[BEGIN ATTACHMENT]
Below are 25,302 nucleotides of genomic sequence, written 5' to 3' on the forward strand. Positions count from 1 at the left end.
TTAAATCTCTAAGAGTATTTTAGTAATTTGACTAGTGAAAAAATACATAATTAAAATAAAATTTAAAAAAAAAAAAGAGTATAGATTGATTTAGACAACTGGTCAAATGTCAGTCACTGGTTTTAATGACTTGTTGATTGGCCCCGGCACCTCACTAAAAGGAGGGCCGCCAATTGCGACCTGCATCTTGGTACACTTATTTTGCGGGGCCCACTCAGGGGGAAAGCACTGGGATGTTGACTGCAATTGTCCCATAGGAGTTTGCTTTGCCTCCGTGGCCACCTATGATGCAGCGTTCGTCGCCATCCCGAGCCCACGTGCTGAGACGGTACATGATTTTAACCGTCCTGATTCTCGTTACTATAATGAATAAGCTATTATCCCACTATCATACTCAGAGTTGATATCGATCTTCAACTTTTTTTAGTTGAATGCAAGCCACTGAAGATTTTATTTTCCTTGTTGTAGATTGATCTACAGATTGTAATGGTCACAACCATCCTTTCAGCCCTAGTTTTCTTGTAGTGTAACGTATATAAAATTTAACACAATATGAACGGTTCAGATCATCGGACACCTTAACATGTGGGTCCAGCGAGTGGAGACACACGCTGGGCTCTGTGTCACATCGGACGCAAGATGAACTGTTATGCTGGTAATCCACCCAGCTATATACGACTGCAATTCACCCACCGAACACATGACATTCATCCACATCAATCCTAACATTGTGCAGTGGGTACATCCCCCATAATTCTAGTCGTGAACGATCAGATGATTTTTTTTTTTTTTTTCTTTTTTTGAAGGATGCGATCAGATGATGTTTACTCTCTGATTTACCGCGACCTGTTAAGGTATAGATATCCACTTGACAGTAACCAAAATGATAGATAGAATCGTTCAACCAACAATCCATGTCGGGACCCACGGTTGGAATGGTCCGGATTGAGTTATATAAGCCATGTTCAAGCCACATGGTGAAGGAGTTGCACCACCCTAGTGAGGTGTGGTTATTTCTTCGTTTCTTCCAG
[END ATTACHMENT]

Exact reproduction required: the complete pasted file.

Below are 25,302 nucleotides of genomic sequence, written 5' to 3' on the forward strand. Positions count from 1 at the left end.
TTAAATCTCTAAGAGTATTTTAGTAATTTGACTAGTGAAAAAATACATAATTAAAATAAAATTTAAAAAAAAAAAAGAGTATAGATTGATTTAGACAACTGGTCAAATGTCAGTCACTGGTTTTAATGACTTGTTGATTGGCCCCGGCACCTCACTAAAAGGAGGGCCGCCAATTGCGACCTGCATCTTGGTACACTTATTTTGCGGGGCCCACTCAGGGGGAAAGCACTGGGATGTTGACTGCAATTGTCCCATAGGAGTTTGCTTTGCCTCCGTGGCCACCTATGATGCAGCGTTCGTCGCCATCCCGAGCCCACGTGCTGAGACGGTACATGATTTTAACCGTCCTGATTCTCGTTACTATAATGAATAAGCTATTATCCCACTATCATACTCAGAGTTGATATCGATCTTCAACTTTTTTTAGTTGAATGCAAGCCACTGAAGATTTTATTTTCCTTGTTGTAGATTGATCTACAGATTGTAATGGTCACAACCATCCTTTCAGCCCTAGTTTTCTTGTAGTGTAACGTATATAAAATTTAACACAATATGAACGGTTCAGATCATCGGACACCTTAACATGTGGGTCCAGCGAGTGGAGACACACGCTGGGCTCTGTGTCACATCGGACGCAAGATGAACTGTTATGCTGGTAATCCACCCAGCTATATACGACTGCAATTCACCCACCGAACACATGACATTCATCCACATCAATCCTAACATTGTGCAGTGGGTACATCCCCCATAATTCTAGTCGTGAACGATCAGATGATTTTTTTTTTTTTTTTCTTTTTTTGAAGGATGCGATCAGATGATGTTTACTCTCTGATTTACCGCGACCTGTTAAGGTATAGATATCCACTTGACAGTAACCAAAATGATAGATAGAATCGTTCAACCAACAATCCATGTCGGGACCCACGGTTGGAATGGTCCGGATTGAGTTATATAAGCCATGTTCAAGCCACATGGTGAAGGAGTTGCACCACCCTAGTGAGGTGTGGTTATTTCTTCGTTTCTTCCAG